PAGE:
I'm really concerned about this, as my previous vision was correctable to a point and, importantly, with glasses. I am a software developer, and find wearing contact lenses very difficult at work. I was hoping that this surgery would halt the condition, and allow soft lenses and glasses to worn successfully (I never, ever, had hopes of 20/20 anyway).

I know people will say it's early days, but the vision has been deteriorating in this way for two weeks, so I can only assume that astigmatism is worsening (or becoming more irregular) in some way. I have topography scans on Wednesday, and will try and get a soft lens fitted on the Thursday.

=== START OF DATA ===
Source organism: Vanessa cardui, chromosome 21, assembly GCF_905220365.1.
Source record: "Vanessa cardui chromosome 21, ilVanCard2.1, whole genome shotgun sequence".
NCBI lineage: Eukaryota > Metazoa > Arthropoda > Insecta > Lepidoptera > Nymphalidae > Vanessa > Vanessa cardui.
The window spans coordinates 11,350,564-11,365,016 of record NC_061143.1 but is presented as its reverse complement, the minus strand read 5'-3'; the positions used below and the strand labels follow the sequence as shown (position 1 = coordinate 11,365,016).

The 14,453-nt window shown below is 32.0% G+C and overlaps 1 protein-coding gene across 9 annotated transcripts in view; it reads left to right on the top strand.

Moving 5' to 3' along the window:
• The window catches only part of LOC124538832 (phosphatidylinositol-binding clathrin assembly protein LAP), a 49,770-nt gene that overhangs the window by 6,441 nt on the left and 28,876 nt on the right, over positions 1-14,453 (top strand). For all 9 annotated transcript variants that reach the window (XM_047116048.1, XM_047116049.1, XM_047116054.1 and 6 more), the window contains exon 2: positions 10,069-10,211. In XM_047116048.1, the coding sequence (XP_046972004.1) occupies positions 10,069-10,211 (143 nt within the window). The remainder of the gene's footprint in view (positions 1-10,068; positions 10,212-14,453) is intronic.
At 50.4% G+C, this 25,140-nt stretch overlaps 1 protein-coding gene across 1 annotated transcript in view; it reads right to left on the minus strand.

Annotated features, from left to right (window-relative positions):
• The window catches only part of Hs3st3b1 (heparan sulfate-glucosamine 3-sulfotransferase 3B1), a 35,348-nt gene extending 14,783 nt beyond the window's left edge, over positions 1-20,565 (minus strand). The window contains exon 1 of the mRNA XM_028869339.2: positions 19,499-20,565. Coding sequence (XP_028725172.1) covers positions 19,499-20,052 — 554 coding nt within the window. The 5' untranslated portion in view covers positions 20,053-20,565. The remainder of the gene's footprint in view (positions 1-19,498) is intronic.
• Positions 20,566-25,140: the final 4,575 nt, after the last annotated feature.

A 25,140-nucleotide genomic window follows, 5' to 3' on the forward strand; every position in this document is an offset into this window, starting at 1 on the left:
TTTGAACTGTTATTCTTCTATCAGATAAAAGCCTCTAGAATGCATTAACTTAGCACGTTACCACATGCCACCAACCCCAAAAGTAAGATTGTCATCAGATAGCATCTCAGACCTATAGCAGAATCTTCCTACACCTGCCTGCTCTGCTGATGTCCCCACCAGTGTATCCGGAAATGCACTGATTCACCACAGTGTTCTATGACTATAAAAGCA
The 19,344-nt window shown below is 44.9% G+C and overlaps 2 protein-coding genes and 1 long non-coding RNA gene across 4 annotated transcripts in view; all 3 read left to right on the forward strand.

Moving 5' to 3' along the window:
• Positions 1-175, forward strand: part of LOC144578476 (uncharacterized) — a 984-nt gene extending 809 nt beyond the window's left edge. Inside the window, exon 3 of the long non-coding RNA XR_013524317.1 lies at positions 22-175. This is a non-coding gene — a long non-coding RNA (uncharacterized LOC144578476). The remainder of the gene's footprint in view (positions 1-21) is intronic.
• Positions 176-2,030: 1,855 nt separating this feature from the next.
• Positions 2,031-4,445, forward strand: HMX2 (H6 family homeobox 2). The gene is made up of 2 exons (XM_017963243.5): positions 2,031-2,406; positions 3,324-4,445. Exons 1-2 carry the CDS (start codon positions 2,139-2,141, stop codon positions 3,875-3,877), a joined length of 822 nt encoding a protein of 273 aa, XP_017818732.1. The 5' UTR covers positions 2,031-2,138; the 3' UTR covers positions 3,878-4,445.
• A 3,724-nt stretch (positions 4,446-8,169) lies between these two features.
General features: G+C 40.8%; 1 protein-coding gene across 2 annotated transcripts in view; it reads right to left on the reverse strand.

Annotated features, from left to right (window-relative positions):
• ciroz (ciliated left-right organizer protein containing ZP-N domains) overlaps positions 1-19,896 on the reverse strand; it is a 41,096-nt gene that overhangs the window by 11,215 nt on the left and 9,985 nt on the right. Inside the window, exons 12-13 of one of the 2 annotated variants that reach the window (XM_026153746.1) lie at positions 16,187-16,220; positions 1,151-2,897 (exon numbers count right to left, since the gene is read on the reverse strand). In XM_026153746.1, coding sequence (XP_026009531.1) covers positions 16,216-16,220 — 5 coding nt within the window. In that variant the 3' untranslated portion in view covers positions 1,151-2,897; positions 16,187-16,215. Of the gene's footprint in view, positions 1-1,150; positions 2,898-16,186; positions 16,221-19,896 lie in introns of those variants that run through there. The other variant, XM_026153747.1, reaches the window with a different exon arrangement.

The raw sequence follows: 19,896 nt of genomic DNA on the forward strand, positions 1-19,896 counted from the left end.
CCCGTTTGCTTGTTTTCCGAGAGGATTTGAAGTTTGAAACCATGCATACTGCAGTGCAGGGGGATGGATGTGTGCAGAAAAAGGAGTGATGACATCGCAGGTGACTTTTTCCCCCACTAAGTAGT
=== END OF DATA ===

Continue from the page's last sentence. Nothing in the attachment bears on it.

Astigmatism was only 1.5 post surgery – if this is still the case, should this be correctable with a soft lens? What should my hopes be with glasses?



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Date: Tue Aug 27 3:02 PM, 2013
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Just wanted to add a few comments - it' easy to get down when in recovery, as your sight is not consistent.  I don't think I would normally have been as negative in my posting as I was above.

 

SO

 

When I called the surgery busy, I just meant that the consultations are quite short.  The  waiting room itself was very relaxed.  I just don't want to give the impression that it is anything like the A&E in an NHS hospital - it is nothing like it.